It's 1759, during the French and Indian Wars (look it up) in North America, and young Langdon Towne (Robert Young) has come back to Portsmouth, New Hampshire from Harvard (after being expelled) to ask the hand of his sweetheart, Elizabeth Browne (Ruth Hussey). Bad timing. Beyond that, Dad Browne, a clergyman, thinks Towne's profession, an artist, is a poor prospect for his precious daughter, and Langdon, rebuffed, goes out and does what any young man would do under the circumstances—he goes out to the local pub and insults the local British constabulary...who just so happen to overhear him from the next room. With the help of "Hunk" Marriner (Walter Brennan), friend and fellow flagon-drainer, the two manage to get in a fight with the two red-coats (to avoid being arrested) and are soon on the lam.
On the lam to another bar, that is. If Mr. Browne thought Langdon was lousy husband material before, it's a good thing he isn't around to look down his nose at this. At that rustic pub, they meet Major Robert Rogers (Spencer Tracy) who treats the two fugitives to his favorite drink, "Flip," and tales of his explorations. The stories are very good, but the rum must be better, because the next morning they wake up at Fort Crown Point as recruits for Rogers' latest mission—to take on the Abenakis native tribe and stop the French at the town of St. Francis, the starting point for a lot of attacks on "civilized" settlements. Langdon's secondary mission, and apparent only usefulness, is to map the route for future expeditions...and posterity.
That is...if he survives. That trek is arduous, even without the man-made hazards along the way (director Vidor filmed in the wilds of Idaho), which are recounted in vivid excruciating detail. 142 men start on the mission, which starts out with the best of intentions and the best of planning, but Nature has a way of upending plans and what Nature doesn't delay, men and happenstance will.After taking whaling boats up Lake Champlain, Rogers and troop hoofs it to make their way up to St. Francis, fully expecting to be able to meet up with the boats at the end of the expedition and fully expecting for their provisions to last the journey...with hunting being the fall-back. But rifle-fire will give away their position, so they have to make do with rationing what they have and what they haven't lost. Men are lost to attack and to injury, and rather than continue with the troop, slowing them down and leaving them vulnerable, they are merely left...to fend for themselves or die trying...or not trying.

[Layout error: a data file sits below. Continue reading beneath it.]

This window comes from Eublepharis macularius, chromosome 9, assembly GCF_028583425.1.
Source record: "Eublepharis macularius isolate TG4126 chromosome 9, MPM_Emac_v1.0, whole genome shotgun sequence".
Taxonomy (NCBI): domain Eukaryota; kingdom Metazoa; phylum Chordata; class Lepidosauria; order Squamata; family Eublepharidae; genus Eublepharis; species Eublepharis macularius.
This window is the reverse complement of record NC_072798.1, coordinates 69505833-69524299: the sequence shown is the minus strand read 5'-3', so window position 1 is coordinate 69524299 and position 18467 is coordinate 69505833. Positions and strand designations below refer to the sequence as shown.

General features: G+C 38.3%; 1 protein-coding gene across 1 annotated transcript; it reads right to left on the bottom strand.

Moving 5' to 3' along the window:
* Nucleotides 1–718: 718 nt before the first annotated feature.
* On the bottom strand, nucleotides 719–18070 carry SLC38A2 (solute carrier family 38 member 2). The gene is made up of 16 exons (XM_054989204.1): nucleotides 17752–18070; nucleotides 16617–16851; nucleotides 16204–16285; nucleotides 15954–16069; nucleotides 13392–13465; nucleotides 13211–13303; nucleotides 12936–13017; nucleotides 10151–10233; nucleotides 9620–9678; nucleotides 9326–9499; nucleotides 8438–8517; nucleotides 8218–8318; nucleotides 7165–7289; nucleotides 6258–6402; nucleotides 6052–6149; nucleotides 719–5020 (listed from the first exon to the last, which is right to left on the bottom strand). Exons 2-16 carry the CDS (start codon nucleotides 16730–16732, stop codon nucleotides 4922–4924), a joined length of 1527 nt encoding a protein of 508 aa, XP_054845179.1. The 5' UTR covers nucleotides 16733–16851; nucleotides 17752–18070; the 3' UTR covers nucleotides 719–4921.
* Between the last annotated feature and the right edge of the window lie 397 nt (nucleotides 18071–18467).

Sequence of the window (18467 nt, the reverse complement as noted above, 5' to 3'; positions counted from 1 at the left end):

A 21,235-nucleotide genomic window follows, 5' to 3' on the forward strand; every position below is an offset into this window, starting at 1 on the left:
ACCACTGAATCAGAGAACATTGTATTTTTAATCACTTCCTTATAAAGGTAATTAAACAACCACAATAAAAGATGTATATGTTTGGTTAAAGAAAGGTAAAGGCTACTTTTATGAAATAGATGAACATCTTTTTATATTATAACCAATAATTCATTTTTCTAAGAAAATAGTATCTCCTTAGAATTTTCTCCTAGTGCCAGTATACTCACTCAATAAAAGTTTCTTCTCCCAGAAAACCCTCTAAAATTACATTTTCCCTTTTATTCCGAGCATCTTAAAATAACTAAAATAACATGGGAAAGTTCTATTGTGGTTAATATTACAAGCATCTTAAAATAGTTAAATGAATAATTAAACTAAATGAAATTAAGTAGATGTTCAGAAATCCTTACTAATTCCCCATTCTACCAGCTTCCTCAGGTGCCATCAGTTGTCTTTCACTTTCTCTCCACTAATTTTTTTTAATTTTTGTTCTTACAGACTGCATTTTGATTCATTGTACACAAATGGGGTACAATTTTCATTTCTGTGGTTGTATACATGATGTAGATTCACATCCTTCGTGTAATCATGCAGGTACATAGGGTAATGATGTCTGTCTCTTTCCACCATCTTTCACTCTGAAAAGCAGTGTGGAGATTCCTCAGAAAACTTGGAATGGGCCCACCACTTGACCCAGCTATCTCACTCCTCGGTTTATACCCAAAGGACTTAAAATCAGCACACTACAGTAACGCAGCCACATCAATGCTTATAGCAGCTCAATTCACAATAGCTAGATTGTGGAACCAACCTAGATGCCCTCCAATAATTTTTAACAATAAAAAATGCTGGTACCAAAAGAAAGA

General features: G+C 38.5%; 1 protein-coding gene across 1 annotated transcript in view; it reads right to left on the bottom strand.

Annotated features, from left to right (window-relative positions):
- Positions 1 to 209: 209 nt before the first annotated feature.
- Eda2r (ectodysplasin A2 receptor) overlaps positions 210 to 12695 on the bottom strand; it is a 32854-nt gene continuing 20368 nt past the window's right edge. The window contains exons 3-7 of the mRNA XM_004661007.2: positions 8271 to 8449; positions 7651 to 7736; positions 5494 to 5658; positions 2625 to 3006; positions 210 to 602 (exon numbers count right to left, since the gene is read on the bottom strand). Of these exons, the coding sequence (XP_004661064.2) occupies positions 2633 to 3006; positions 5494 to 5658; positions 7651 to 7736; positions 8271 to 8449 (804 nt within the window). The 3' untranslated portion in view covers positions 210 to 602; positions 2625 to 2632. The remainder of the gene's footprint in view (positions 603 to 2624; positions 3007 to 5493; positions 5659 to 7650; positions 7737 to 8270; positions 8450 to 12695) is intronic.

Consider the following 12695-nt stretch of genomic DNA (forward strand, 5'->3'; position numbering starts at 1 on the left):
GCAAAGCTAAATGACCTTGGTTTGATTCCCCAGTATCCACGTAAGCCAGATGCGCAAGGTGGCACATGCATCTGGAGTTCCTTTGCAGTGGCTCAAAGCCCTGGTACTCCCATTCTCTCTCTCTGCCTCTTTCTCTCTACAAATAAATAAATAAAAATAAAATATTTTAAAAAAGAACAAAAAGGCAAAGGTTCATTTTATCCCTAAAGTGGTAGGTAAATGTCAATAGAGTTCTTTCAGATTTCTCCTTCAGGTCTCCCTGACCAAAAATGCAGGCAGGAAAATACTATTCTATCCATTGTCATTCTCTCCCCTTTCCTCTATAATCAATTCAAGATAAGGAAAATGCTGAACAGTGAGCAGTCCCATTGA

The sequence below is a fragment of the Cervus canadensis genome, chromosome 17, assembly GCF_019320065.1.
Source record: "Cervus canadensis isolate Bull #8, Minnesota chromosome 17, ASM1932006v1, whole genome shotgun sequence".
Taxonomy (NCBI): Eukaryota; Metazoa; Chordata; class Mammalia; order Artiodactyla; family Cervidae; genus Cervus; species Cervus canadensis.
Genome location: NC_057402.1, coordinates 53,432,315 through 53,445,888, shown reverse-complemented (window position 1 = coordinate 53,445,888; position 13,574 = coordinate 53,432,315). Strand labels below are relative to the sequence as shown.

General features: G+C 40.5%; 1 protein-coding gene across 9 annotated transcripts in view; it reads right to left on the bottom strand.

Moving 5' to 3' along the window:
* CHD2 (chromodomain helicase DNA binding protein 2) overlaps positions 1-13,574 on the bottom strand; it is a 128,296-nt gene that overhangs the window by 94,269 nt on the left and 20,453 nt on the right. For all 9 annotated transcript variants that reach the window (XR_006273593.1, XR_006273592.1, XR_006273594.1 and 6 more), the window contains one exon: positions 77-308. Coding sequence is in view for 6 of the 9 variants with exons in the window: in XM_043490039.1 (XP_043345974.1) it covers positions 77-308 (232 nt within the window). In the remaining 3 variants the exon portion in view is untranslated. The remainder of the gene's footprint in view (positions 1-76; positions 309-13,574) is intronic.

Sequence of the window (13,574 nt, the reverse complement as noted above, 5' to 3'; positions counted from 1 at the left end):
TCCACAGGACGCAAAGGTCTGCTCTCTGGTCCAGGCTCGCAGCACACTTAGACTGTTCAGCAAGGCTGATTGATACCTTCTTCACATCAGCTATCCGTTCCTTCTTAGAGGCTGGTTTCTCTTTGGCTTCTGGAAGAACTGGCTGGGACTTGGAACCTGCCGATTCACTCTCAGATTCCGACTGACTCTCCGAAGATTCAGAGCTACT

It's a more dangerous version of The Lost Patrol, with the men gradually being picked off, moving forward even when they're convinced they have no chance of success, their return-boats and extra provisions stolen, and finally making it to St. Francis, where they stage an attack so intense and complete that they've become indistinguishable—in methods and ferocity—from the very people they've condemned as savages. There is no parsing for cause or motivation. It's just "kill 'em quick and kill 'em dead" where by flintlock, bayonet or tomahawk, and, just as with the men they've left behind, there's no time for funerals. If there's any message to be sent it's in the mutilated bodies and burning village.But, that burning village is sure to be noticed from a distance. And with their left-behind provisions already taken and no food to be had except for dried corn in the village, the Rangers attempt to get to the closest fort, Fort Wentworth, and hope that they're met by re-enforcements and food. In the hope that they can find fishing and game, they head to Fort Wentworth by way of Lake Memphremagog, only to find they shouldn't tarry as there are signs that the French are nearby. Staggering behind them is Langdon, shot during the battle at St. Francis ("First thing I've had in my stomach for days...") and unwilling to be left behind.
Leave it at that. The travails of Northwest Passage only get worse—and even plunge deep into the macabre as mutiny, insanity and cannibalism all work against Rogers' increasingly hollow "only a few miles left, men" optimism. "A Boys Own" adventure? Hardly. It is tough, unrelenting in its depiction and description of the hard-scrabble life and "take no prisoners" racial hatred in the early "civilized" days of the country. And despite its eye-popping photography, the expense of the location Technicolor work kept the movie from making a profit and cancelled any attempts to make a "Book 2." Still, an interesting, troubling, starkly surprising film that makes you amazed at what "they" got away with back in the studio days.